The Dirty 30s
#36: Shawnelle Scott
You can stop racking your brain to remember this player. Shawnelle Scott signed a one-year deal with the Spurs in 2000, but he only played in 27 games before the organization cut him loose the following summer. He wins by default since no one else has donned this number for San Antonio.
#35: Larry Kenon
Larry Kenon was the All-Star sidekick for George Gervin from 1975 to 1980. The highflying forward is perhaps one of the most underrated players in franchise history. He stuffed the stat sheet to the tune of 20.7 points, 10.3 rebounds, 3.0 assists per game during his time with the Silver and Black.
#34: Mike Mitchell
Mike Mitchell narrowly knocked off Terry Cummings for a coveted place on this all-time list. While the Spurs were no longer a postseason powerhouse once the one-time All-Star arrived in San Antonio, it is tough to point the finger at him for their disappointing shortcomings in the mid-80s.
#33: Boris Diaw
From his lovable off-court persona to his ridiculously creative dimes, there isn't a single soul in the 2-1-0 who doesn't love Boris Diaw. The French forward was an x-factor for the Spurs during their run to the 2014 NBA Finals, and he amplified their beautiful brand of championship basketball.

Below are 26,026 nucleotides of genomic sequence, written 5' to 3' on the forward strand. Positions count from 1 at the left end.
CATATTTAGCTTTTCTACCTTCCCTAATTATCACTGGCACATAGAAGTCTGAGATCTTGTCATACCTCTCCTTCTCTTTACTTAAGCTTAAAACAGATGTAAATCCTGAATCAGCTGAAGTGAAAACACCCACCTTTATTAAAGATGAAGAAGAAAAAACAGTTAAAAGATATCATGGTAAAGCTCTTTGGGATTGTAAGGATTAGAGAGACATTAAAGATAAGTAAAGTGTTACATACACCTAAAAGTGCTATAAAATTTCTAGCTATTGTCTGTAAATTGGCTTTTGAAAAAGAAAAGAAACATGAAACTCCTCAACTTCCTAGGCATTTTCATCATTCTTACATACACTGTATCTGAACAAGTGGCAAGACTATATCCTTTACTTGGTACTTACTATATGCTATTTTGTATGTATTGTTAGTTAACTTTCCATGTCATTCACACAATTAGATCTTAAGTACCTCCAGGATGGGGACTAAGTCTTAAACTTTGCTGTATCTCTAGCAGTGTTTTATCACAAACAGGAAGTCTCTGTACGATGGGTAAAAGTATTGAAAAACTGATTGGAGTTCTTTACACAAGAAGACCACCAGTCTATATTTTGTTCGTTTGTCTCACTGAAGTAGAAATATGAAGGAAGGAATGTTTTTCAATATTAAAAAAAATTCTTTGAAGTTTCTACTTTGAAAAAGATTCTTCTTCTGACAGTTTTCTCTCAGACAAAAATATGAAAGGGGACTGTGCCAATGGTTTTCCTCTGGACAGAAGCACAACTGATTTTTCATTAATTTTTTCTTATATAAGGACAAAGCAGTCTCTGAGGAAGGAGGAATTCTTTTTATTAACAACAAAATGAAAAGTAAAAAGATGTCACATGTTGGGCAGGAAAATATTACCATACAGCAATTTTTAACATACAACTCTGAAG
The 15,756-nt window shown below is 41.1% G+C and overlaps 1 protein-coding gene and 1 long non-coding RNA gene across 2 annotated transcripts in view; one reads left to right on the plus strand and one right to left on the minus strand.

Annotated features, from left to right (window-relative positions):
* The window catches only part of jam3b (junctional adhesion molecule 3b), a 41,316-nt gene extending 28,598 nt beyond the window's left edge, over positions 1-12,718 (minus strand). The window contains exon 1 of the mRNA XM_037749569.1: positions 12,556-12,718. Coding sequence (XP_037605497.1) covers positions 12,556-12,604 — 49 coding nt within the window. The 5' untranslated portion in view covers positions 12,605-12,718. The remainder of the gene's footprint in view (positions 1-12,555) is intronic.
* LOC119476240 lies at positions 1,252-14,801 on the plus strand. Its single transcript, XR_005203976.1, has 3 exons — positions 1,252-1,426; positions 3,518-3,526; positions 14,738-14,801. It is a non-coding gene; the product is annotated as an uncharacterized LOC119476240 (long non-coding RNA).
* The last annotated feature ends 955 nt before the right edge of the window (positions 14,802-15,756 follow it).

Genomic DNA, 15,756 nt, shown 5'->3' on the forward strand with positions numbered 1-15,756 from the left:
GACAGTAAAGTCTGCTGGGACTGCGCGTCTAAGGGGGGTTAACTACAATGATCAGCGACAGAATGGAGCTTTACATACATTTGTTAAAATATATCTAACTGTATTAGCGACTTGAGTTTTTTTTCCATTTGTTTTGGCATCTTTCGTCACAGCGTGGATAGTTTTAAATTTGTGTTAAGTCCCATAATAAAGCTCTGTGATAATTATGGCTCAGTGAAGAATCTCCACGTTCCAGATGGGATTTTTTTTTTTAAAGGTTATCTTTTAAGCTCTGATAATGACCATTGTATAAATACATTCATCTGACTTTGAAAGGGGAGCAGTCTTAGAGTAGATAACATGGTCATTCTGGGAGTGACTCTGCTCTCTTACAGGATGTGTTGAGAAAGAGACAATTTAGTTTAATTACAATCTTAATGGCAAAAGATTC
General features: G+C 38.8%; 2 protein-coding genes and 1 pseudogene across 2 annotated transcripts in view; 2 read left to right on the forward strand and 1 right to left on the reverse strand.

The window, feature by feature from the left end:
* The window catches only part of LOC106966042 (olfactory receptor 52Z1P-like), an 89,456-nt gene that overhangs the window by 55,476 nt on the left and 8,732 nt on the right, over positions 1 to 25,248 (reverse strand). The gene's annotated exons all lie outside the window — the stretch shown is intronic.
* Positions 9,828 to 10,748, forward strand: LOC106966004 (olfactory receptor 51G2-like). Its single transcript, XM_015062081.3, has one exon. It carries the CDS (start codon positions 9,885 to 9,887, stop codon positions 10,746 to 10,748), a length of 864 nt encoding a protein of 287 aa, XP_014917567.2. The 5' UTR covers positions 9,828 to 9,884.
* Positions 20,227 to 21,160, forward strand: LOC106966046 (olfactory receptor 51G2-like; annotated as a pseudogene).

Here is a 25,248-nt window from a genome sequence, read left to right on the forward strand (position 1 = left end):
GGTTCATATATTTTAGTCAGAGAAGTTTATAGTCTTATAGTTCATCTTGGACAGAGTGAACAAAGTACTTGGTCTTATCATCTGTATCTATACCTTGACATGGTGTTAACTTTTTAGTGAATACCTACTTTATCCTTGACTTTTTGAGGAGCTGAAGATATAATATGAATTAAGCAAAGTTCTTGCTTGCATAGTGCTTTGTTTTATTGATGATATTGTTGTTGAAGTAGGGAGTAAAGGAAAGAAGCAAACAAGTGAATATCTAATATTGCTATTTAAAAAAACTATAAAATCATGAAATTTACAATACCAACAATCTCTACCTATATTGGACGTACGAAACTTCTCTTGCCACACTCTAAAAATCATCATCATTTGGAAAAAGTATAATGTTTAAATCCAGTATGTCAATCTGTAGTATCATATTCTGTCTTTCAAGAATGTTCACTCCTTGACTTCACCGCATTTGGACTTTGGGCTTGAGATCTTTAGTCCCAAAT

#32: Sean Elliott
This one should come as no surprise since the Spurs retired his number and raised his jersey into the rafters of the Frost Bank Center almost two decades ago. Sean Elliott was a two-time All-Star for San Antonio and an instrumental contributor to their first league championship in 1999.
#31: Malik Rose
The Spurs relied on Malik Rose as a fixture of their second unit for eight seasons, and the undersized power forward is one of the most recognizable reserves of the 2000s. His stifling defense on revered frontcourt scorers and tireless motors on the boards made him a fan favorite in San Antonio.
#30: Terry Porter
A lack of noteworthy names makes Terry Porter the de facto honoree at this spot on our countdown. The former All-Star signed with the Spurs one season too late to celebrate their 1999 championship, and he retired right before San Antonio secured the second title of their burgeoning dynasty.